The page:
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Gingerbread Cookies are a Holiday Tradition


Gingerbread first appeared in Western Europe at the end of the eleventh century.  Crusaders returning from the Eastern Mediterranean brought home unknown foods, such as spices, sugars, almonds and citrus fruits that would become the essential ingredients for gingerbread.

From its very beginning, gingerbread was a fairground delicacy. Fairs in England became known as gingerbread fairs and gingerbread items took on the name of fairings which meant a gift given at, or brought from, a fair. The Gingerbread Woman would sell molded cookies of men, women, the sun, the moon, flowers, birds or animals that were decorated with gaudy colors and gilt.

There were other European gingerbread variations. The French made spice bread, with ginger, allspice, cloves, aniseed, and honey. Italian Panforte, a dense rich gingerbread, was almost candy-like, and enriched with nuts and dried fruits.

Nowhere in the world is there a greater variety of gingerbread recipes than here in America. Settlers from all parts of Europe brought with them family recipes and customs.  American recipes often use ingredients that are only available regionally. Maple syrup gingerbreads are made in New England, and in the South sorghum molasses is used.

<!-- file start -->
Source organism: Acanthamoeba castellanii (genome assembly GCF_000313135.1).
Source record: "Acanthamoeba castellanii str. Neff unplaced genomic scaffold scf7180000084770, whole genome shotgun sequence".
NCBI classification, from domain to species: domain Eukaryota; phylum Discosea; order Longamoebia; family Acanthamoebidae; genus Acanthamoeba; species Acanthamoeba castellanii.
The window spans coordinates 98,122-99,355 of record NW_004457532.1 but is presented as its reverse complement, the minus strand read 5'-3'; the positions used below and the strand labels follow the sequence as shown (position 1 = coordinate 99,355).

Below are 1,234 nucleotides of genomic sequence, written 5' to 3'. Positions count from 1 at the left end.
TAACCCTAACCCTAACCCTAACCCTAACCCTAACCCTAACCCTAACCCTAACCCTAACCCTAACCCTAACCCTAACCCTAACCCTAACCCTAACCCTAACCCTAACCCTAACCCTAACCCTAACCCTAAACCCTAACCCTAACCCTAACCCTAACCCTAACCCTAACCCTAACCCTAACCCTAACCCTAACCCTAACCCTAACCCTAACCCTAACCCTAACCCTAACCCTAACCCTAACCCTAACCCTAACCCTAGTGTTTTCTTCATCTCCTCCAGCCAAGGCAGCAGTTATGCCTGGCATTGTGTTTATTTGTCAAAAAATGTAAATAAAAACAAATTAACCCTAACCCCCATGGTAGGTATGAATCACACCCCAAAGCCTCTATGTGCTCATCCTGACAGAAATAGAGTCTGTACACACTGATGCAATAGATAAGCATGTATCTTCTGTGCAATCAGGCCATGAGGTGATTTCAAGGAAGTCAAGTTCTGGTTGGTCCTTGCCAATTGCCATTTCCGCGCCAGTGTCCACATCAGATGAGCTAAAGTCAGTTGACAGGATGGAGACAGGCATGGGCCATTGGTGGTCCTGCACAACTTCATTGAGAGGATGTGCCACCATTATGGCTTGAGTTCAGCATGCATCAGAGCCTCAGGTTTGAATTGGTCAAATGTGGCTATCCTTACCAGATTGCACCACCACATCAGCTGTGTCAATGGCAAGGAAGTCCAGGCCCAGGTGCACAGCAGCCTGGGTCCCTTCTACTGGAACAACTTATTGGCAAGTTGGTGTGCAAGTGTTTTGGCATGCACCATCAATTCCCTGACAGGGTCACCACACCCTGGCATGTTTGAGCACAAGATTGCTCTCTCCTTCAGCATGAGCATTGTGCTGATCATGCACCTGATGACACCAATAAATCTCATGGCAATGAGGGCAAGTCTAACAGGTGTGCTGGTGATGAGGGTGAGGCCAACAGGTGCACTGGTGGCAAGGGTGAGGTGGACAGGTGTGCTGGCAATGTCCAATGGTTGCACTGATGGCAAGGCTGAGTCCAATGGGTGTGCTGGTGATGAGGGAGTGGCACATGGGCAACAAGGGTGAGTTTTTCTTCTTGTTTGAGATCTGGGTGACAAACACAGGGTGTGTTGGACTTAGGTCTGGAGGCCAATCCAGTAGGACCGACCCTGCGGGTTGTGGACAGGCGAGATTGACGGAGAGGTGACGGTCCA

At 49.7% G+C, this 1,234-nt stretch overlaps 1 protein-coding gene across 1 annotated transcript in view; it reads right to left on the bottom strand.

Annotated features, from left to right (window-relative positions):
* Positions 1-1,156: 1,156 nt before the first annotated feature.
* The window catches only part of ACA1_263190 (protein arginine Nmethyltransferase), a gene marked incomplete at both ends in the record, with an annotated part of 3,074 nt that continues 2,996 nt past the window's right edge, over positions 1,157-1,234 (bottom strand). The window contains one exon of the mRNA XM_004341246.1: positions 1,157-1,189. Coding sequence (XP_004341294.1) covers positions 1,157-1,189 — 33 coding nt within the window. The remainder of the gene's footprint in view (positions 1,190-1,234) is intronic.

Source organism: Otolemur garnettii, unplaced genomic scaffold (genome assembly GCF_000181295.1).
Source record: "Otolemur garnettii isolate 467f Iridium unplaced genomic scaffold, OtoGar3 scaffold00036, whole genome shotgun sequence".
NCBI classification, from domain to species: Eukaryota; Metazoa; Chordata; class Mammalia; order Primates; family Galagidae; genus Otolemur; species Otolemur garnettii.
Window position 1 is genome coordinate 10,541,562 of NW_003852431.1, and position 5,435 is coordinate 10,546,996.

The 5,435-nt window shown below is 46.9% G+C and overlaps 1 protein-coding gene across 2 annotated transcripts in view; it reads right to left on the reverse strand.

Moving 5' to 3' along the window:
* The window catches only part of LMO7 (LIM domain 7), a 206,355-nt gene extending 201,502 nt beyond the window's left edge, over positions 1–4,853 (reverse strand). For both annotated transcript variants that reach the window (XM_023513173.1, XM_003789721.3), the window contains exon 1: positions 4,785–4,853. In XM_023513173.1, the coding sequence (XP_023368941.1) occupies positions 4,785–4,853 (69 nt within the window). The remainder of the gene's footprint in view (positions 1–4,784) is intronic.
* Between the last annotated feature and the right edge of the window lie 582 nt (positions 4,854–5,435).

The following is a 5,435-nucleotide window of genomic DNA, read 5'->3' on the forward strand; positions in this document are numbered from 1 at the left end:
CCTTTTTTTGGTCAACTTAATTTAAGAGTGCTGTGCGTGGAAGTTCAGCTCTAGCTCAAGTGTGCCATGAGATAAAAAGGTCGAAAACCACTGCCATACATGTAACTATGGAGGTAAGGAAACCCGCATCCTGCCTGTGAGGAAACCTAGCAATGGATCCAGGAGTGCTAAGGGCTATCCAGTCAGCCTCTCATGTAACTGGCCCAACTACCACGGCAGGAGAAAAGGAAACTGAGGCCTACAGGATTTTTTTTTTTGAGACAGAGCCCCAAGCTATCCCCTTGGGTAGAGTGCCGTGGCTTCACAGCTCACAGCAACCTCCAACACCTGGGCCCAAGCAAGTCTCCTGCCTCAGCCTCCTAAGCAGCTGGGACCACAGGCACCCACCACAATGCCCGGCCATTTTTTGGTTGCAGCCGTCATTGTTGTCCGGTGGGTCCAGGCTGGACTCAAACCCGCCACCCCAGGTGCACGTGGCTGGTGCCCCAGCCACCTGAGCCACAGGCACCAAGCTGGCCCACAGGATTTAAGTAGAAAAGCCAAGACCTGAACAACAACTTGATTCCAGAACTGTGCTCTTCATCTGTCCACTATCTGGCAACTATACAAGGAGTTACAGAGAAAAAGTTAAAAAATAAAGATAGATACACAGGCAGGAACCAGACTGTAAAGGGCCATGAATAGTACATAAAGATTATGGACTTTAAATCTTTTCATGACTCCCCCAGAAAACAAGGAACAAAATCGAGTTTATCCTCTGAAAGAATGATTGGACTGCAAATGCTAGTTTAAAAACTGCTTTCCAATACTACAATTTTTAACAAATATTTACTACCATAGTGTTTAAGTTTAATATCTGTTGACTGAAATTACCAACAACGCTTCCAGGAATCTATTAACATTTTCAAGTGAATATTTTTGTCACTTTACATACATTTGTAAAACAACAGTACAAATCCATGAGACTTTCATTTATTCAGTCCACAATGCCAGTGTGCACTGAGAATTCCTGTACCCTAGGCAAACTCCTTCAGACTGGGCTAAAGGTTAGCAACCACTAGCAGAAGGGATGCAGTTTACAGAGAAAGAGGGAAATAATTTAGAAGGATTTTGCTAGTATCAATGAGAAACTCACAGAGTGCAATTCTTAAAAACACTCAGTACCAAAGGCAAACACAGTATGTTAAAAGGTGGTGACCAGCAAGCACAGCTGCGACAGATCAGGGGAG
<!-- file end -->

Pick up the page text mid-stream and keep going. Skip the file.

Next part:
Gingerbread has been baked for centuries. In some places, it is a soft, delicately spiced cake while in other places gingerbread is a crisp, flat cookie or a warm, thick steamy-dark square of bread served with a pitcher of lemon sauce or whipped cream. It might be light, or dark, or sweet, or spicy. It might be cut into shapes and colorfully decorated or stamped with a mold and dusted with white sugar.

Once baked, let gingerbread cool completely before decorating. A simple glaze of confectioners’ sugar and milk works well. For added flavor add fruit zests or extracts.

Decorations such as shredded coconut, colored sugar, toasted sliced almonds, button candies, mini chocolate chips, and dried fruits should be added before the icing dries. Cookies can be prepared up to two weeks ahead and stored in single layers between sheets of waxed paper in airtight containers.

For a copy of a Gingerbread Cookie recipe that is over 45 years old and has been passed down from generation to generation, come by the Extension Service at 211 DeQueen Street, Mena, or call 479-394-6018.

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